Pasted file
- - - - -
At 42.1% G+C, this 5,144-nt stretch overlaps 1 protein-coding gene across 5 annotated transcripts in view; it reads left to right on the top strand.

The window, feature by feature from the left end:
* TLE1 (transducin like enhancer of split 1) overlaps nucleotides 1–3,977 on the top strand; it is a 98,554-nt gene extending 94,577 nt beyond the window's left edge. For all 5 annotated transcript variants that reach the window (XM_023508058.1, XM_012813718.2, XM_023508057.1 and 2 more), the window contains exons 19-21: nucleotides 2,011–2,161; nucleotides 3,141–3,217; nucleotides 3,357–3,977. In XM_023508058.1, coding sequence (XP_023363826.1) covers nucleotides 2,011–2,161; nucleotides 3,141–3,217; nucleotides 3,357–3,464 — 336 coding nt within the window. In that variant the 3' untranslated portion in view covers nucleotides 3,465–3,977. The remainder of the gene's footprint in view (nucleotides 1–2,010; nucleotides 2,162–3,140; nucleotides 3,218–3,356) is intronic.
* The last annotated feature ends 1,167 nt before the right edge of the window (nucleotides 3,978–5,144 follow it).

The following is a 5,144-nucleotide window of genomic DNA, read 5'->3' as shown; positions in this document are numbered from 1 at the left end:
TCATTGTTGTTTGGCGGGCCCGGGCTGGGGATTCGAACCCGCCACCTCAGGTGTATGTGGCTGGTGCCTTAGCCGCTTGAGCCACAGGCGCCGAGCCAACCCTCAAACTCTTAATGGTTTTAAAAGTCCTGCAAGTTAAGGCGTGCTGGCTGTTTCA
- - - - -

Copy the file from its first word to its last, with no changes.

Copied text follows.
At 42.1% G+C, this 5,144-nt stretch overlaps 1 protein-coding gene across 5 annotated transcripts in view; it reads left to right on the top strand.

The window, feature by feature from the left end:
* TLE1 (transducin like enhancer of split 1) overlaps nucleotides 1–3,977 on the top strand; it is a 98,554-nt gene extending 94,577 nt beyond the window's left edge. For all 5 annotated transcript variants that reach the window (XM_023508058.1, XM_012813718.2, XM_023508057.1 and 2 more), the window contains exons 19-21: nucleotides 2,011–2,161; nucleotides 3,141–3,217; nucleotides 3,357–3,977. In XM_023508058.1, coding sequence (XP_023363826.1) covers nucleotides 2,011–2,161; nucleotides 3,141–3,217; nucleotides 3,357–3,464 — 336 coding nt within the window. In that variant the 3' untranslated portion in view covers nucleotides 3,465–3,977. The remainder of the gene's footprint in view (nucleotides 1–2,010; nucleotides 2,162–3,140; nucleotides 3,218–3,356) is intronic.
* The last annotated feature ends 1,167 nt before the right edge of the window (nucleotides 3,978–5,144 follow it).

The following is a 5,144-nucleotide window of genomic DNA, read 5'->3' as shown; positions in this document are numbered from 1 at the left end:
TCATTGTTGTTTGGCGGGCCCGGGCTGGGGATTCGAACCCGCCACCTCAGGTGTATGTGGCTGGTGCCTTAGCCGCTTGAGCCACAGGCGCCGAGCCAACCCTCAAACTCTTAATGGTTTTAAAAGTCCTGCAAGTTAAGGCGTGCTGGCTGTTTCA